Yep part ONE. There is so much to cover in this area that I think the best way is to tackle it in segments. I plan to have 3 to 5 relevant posts on this topic and hope to pass on info that will help someone else out there. I know there are many blogs I follow, and info they offer has been quite valuable for me.
Well it started a week ago, my ‘short list’ included fill the fresh water tank and check all tires on truck and camper. We were headed to the laundry and it was my first of three days off, so an early start was important so I could get to the job of tending to some of that Makers Mark we had stocked up on… It is already aged, no need for too much more sitting around in my way of thinking. Oh, back to the story. I filled the water tank, check. Next is the tires, truck first. Fronts, OK right where they are supposed to be, 80lbs. Now the rear dually’s. To make the job easier, I had valve extensions added last summer. As anticipated from the last two times I had done this maintenance, two of the rear tires were low, about 40lbs in two weeks, yikes. Well, the more I thought about it, the more I knew it had to be dealt with. When that is the situation it is priority one, get it fixed. After going to two tire dealers I found one willing to do it right. The first told me to do away with the extensions. Not an option.
I highly recommend the Goodyear Tire dealer, Campbellsville Auto Service, in Campbellsville, KY for anyone in that area needing any auto service particularly tire issues.
Here was the problem as identified by Jerry at Campbellsville Auto Service. The extensions on the outside tire on each side were causing the rubber valve stem to be pushed to the side, and air was slowly leaking from the point where the valve stem mounts to the wheel. The fix was a shorter threaded valve stem and new extensions to replace the poor design of the two causing the problem. Here are pictures that may make this a bit more clear.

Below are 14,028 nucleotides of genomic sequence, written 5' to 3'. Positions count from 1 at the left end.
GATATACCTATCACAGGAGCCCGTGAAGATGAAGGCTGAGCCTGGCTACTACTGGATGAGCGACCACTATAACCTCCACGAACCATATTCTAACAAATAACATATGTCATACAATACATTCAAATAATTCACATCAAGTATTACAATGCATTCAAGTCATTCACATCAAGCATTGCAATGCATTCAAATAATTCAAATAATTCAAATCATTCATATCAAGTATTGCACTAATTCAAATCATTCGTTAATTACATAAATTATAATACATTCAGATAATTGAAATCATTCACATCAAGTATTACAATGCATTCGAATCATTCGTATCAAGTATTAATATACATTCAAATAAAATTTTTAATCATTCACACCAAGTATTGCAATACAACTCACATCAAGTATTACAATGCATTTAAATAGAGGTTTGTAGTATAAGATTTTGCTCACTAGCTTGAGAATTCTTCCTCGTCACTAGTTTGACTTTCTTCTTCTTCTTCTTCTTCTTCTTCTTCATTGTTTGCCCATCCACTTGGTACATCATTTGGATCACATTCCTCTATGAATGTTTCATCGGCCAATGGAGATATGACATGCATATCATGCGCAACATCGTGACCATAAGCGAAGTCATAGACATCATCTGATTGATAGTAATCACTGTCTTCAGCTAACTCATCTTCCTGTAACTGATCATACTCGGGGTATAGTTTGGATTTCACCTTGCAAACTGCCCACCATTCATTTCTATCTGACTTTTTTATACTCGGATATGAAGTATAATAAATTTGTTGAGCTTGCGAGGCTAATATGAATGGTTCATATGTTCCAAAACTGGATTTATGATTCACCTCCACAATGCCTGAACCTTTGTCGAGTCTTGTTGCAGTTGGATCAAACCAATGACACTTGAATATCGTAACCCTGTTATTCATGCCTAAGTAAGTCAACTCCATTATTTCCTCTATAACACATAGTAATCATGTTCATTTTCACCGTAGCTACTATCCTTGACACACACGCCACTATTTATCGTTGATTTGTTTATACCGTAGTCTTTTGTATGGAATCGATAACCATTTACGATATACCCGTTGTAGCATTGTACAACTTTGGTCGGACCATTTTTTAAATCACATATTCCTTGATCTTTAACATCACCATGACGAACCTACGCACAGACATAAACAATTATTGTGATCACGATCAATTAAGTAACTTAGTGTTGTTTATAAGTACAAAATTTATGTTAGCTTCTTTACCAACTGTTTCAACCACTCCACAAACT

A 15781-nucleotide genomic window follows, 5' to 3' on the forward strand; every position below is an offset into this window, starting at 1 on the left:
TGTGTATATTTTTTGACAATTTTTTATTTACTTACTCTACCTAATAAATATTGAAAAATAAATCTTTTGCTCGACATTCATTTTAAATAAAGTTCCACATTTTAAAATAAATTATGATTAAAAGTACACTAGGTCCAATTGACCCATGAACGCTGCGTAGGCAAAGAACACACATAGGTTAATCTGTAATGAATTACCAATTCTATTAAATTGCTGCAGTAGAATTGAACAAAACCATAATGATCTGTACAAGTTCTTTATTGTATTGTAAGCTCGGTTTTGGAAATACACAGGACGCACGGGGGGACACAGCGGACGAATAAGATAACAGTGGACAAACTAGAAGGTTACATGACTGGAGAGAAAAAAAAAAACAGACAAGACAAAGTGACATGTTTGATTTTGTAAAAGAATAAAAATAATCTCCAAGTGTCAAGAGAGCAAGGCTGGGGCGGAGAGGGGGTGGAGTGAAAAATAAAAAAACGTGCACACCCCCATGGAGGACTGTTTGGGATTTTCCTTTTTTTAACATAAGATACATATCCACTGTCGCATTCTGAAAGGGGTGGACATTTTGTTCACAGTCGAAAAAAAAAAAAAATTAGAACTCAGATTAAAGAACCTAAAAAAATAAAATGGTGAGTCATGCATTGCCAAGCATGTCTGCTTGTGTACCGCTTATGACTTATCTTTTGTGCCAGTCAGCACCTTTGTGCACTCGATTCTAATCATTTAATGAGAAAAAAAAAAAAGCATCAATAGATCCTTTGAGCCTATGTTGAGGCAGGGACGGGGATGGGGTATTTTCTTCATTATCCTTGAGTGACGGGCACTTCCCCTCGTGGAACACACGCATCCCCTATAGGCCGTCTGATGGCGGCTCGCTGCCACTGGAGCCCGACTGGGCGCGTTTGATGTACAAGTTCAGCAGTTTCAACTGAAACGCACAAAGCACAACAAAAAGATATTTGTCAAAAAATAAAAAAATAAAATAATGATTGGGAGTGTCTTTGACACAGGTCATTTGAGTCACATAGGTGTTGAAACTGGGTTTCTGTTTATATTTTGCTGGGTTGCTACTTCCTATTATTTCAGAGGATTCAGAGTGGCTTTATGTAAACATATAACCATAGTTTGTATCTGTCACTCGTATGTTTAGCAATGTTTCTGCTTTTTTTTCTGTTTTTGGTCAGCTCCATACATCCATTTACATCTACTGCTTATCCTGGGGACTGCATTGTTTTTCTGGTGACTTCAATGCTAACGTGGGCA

On the left is the cause of the failure. On the right shows the rubber valve stem we replaced with the metal one on the far right. The metal stem bolts firmly into place and can’t be ‘pushed’ to the side allowing air to leake at the base.
The one on the right was causing the problem. The 90 degree elbow just caused a mess in the small space and there was no way to get that to work. In addition, the coupling was made by way of a knurled fitting that spins on the 90 degree elbow. This is a very weak link and can vibrate loose causing a leak there also. The replacement extension (shown on the left) from NAPA is one piece. In other words, once the extension is tightened onto the valve stem there is no way for it to come loose. The whole extension would have to be turned. Hope that makes sense. Now all four rear wheels have this type of fitting joining the valve stem and the extension. SOLID
Jerry put it all back together and I can say with confidence we have a fix to the problem. The right tools are now in place for this job and maintaining proper air pressure will be easier to deal with and these parts will be more reliable.
The right tools for the job… Part TWO will be also on tire issues. I have DURO tires on the Cameo, and from what I have been reading about those, I‘ve got to make a change. Yep it will be Campbellsville Auto Service to the rescue for that too. I will tell that story next time. You will be impressed, I was.
For now, my Makers Mark is getting older. Can’t let that happen.
I just checked the air in the tires. Have not lost an ounce of pressure in nearly two weeks. This was a for sure fix. Gotta love it, so many say these extensions don’t work. Phoey, get the right parts & they will.